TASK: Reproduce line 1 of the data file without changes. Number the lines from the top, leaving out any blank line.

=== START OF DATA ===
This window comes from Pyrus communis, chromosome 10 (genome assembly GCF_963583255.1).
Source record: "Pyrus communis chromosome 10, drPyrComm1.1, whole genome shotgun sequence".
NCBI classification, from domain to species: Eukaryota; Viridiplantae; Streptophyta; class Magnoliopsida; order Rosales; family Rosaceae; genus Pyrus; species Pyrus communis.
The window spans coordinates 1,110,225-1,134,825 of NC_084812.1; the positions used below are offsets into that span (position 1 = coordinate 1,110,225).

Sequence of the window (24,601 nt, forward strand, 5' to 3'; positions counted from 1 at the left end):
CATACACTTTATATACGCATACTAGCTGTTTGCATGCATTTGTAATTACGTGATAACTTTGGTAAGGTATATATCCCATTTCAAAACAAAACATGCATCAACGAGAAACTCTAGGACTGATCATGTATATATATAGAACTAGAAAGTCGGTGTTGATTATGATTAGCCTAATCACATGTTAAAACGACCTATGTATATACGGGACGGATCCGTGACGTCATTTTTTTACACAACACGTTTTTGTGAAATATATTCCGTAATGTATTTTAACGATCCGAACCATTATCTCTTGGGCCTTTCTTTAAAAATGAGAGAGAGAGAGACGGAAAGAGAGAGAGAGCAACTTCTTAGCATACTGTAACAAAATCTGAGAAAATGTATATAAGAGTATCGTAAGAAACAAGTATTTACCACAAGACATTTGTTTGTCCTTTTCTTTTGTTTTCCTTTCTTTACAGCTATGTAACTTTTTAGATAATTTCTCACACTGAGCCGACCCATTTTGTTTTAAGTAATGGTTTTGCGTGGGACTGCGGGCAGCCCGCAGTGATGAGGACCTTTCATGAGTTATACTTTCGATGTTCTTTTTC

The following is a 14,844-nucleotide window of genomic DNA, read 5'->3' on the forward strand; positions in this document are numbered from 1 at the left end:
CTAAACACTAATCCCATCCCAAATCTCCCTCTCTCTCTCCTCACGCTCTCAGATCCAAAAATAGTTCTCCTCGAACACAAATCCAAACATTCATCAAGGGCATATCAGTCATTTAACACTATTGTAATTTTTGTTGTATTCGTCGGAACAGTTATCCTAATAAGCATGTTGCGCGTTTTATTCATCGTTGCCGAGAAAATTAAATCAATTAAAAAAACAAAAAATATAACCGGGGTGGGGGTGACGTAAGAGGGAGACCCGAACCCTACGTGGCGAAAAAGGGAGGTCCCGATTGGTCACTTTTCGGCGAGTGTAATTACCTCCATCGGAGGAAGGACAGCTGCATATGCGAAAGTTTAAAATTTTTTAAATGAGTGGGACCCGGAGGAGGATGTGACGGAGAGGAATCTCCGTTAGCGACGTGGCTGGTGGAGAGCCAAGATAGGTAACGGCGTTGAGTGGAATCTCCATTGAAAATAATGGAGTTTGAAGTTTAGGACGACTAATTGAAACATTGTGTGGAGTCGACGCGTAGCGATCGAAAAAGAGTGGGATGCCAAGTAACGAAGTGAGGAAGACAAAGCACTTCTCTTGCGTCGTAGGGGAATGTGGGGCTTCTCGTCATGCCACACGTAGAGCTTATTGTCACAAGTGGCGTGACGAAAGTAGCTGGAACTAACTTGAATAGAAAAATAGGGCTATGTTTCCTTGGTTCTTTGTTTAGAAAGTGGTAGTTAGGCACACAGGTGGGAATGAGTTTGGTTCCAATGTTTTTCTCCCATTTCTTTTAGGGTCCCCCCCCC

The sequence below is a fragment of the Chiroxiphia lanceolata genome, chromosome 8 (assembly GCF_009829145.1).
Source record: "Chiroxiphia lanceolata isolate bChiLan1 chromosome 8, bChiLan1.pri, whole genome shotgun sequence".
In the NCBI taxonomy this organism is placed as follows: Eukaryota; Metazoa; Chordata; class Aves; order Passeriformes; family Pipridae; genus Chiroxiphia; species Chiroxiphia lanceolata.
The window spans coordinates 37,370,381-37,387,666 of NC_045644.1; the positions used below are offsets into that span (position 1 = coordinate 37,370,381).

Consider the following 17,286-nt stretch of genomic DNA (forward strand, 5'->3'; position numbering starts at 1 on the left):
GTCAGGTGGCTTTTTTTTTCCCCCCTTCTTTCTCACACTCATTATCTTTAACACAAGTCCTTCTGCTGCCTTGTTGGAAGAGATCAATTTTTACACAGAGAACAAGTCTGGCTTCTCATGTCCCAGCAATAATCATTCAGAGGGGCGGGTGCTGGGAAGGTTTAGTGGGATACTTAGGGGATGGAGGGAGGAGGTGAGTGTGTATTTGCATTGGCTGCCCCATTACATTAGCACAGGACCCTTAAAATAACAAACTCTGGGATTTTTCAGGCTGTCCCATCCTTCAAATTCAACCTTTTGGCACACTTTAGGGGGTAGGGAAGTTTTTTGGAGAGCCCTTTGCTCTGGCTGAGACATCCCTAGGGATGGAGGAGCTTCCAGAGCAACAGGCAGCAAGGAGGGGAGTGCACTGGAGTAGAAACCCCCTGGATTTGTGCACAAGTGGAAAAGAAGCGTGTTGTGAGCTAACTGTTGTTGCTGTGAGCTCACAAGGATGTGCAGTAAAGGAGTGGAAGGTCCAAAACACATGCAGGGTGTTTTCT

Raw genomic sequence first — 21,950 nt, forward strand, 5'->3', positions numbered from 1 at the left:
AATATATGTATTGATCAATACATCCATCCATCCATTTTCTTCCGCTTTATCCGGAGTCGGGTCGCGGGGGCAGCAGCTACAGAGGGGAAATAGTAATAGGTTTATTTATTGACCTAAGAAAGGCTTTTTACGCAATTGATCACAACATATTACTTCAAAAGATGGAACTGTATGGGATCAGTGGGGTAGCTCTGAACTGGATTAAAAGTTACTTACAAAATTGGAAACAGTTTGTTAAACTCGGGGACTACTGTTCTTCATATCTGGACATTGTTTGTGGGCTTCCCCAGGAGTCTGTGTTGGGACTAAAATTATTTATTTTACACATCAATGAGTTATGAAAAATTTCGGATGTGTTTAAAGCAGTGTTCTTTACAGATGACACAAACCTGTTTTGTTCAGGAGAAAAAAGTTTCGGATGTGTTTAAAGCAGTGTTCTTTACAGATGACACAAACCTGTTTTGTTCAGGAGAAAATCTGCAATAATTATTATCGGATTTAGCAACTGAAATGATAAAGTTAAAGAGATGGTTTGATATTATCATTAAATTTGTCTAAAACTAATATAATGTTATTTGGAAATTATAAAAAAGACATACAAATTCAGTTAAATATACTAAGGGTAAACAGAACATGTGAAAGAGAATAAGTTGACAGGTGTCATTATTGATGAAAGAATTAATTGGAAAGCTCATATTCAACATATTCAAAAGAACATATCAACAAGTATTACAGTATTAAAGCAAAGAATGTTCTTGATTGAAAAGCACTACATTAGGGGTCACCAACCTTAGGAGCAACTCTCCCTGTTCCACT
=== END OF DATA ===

This window comes from Pyrus communis, chromosome 10 (genome assembly GCF_963583255.1).